I decided to have a couple of weeks away from writing. It was a simple idea – it was summer time, so I’d write nothing, just let the summer shine in through the mind’s window and the brain bask in the warmth. After all, I have three new novels more or less completed – maybe four. Five, even – possibly six. And I’ve started a seventh. I have a bit of time to find inspiration.
As writers, we have sharp critical instincts about our own work – we think we know what works and what doesn’t. Of course, we may be completely wrong, but our instinct gives us confidence and direction, based on experience – years of reading, writing, analysing. I always abandon or file away anything I’m not totally enjoying writing, if it’s not working really well. And I’m prolific. I put the hours in. I don’t mind being at the computer at sunrise or writing into the early hours of a new day. I always meet deadlines, and usually beat them. I wake in the early morning to think about my next chapters and I ignore conversations at the dinner table because my mind is elsewhere, fixed on a character’s latest escapade. So taking time out in the summer is a good thing. And my instinct told me to take a break.
Of course, the weather wasn’t great at the beginning of June, so I’d started to tinker with my newly-finished novels. I couldn’t help it – the computer always pulls me in like a magnet and I’m soon reading my work back to myself out loud, checking it through: call it editing, if you like as mistakes pop up all the time demanding to be corrected and I’m desperate to make the story better while reading it with fresh eyes and asking myself if it’s entertaining and if it ‘works’ for the reader or in a visual way, as a film. It’s ‘tinkering’ by any other name.
June has been wet so far so I’ve found it hard not to tinker with the three novels that I’ve ‘completed.’ I enjoy reading them back, a sort of ‘quality control’ exercise. So I decided to do more walking, to take myself away from temptation. Living in the countryside, I have a lot of variety in terms of where to walk and so I’ve been across fields and through woods and along canal paths every morning before breakfast for the past four weeks. I haven’t walked far – between two and five miles, generally. But, rain or shine (and there’s been a lot of rain and a lot of mud and sludge, not so much shine,) it’s been interesting to be outdoors and surrounded by nature. I’m fascinated by what happens to creativity when it’s not asked to do anything except plod along outdoors at its own pace and take its own time to kick in.
I’ve already written the first two chapters of my next novel about two characters I really find engaging, but I’m not sure which direction it will go so I need to take some time off and wait. I want to have written the new novel and have started another one by the end of this year: it usually takes three or four months to write a novel of about 90,000 words at a steady pace, allowing for editing as I go and when I finish. So I have an opportunity now to be away from my desk, a sort of holiday, and to a certain extent I can allow the weather to dictate when I will write: a hot July or August would mean time outdoors.
But walking in the mornings in all sorts of weather has been so interesting. Rather that asking myself to come up with ideas, I’m giving myself space to let them roll in at their own pace while I surround myself in a calm and natural environment. I’m asking myself to let go of work, rather than trying to find ideas, and I’m expecting nothing back but the squelch of mud underfoot.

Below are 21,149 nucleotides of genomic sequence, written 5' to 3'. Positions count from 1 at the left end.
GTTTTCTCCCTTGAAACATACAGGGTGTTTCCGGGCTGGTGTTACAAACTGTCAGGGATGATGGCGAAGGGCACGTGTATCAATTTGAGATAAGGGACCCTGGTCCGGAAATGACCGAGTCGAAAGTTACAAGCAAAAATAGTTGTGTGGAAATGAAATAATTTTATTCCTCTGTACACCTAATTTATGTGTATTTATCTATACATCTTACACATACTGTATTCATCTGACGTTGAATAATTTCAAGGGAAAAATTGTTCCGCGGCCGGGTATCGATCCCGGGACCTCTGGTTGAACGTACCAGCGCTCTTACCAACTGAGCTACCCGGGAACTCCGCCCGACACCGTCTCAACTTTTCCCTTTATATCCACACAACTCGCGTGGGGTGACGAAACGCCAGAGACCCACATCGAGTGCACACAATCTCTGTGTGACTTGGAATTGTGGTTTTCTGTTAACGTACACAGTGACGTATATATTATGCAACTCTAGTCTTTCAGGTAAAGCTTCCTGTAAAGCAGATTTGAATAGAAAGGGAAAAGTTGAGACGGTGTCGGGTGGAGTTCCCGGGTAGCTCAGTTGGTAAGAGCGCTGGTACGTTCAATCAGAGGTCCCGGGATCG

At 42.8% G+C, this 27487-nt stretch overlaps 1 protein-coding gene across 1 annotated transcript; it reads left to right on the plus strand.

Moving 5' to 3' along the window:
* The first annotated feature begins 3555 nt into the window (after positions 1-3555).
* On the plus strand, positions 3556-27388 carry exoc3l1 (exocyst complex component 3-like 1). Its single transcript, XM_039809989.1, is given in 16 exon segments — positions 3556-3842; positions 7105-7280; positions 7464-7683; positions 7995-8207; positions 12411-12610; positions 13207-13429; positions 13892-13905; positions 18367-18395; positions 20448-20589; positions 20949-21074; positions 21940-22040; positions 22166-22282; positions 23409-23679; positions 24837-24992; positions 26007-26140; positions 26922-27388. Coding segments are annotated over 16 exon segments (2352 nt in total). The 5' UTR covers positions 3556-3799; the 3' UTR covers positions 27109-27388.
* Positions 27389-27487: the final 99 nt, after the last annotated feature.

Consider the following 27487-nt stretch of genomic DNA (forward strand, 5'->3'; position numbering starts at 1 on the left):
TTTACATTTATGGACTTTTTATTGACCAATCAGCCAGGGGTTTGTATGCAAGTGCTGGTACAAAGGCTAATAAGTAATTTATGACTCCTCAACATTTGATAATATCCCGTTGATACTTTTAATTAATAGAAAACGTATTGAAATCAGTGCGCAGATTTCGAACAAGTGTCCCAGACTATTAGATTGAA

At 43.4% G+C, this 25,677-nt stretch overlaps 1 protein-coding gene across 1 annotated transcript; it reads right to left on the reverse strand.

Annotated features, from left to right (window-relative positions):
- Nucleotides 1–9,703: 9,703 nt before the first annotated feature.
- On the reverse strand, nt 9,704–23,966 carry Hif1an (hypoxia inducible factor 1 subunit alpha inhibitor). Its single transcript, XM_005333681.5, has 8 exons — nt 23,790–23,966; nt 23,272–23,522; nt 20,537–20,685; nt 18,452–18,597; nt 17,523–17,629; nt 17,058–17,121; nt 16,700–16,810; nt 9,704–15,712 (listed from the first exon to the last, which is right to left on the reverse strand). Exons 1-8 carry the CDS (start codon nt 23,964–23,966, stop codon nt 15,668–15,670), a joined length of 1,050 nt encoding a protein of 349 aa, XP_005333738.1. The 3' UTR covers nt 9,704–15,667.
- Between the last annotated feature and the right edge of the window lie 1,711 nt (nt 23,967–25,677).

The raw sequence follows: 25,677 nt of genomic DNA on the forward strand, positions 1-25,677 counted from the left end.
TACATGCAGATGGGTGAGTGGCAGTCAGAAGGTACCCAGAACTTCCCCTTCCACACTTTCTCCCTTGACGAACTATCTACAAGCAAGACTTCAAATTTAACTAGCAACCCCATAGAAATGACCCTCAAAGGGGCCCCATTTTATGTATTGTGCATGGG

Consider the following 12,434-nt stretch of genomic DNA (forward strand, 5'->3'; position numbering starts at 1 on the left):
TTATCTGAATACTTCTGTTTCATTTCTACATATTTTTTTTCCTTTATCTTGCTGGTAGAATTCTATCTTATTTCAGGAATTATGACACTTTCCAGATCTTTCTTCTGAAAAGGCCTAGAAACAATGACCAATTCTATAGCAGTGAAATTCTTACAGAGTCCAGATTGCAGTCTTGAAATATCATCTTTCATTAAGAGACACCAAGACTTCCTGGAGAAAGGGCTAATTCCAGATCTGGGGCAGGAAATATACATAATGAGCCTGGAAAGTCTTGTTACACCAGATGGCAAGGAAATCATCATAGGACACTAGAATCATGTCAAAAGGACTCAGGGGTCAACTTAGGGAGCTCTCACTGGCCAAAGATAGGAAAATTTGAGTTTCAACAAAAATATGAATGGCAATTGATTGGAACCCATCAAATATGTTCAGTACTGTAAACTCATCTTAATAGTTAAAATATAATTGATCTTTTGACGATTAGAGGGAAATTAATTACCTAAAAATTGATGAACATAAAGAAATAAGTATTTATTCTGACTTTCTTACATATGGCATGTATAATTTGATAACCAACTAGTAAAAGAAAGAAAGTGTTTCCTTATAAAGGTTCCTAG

It’s quite an interesting metaphor for life – when we expect little, we might be surprised by what good things come back in abundance. I’m simply in it for the exercise, the uphill struggles, the elation of downhill slides, the feeling of happiness, lost in nature with rainwater streaming down your face and into your boots. It’s a nice feeling.
And when I come home, I can reward myself with muesli or blueberry pancakes or beans on toast and hot tea. A shower. An hour in the gym. Lunch with friends. A cup of tea with a neighbour. A Spanish class. But I don’t have to work every day at the moment – in fact, it’s an opportunity to take a breath. I am very lucky to have the freedom to let inspiration arrive at its own pace and to be confident that it will just pop up and that I won’t be left waiting for it.
Nature certainly has a way of inspiring. Soggy fields and rickety stiles that lead to nettle-crowded paths, or the rhythm of rain plopping onto canal water and the sound of gravel scrunching underfoot have given me the space to examine what characters I might create to provoke entertainment and mischief. For some reason, spending twenty minutes up to my ankles in muck in a boggy field while a herd of calves with number tags on their ears licked my hands with long rough tongues gave me a great idea for a riotous scene set on a ski slope. Surreal – but being outside really works.
Of course, I wish the weather had been better so far this month. There has certainly been a lot of moisture drenching the woods and on the footpaths and, of course, drenching me. But we’re due warmer weather, surely. So I’m wondering about the quality of inspiration that might drift in if I walked in the sunshine on dry earth in shorts and a vest and trainers rather than through squelching bogs in wellies, a beanie and a weatherproof jacket.
I think I ought to find out. I’m seriously thinking of having another week or two off, away from the computer, doing explore beaches and coastal paths. After all, it’s worth taking time away from work. There is no need to feel guilty – it’s still work, in a way. Even if I’m not at my desk writing, I’m still thinking. After all, who knows what ideas will rush in when I allow my feet to tread…?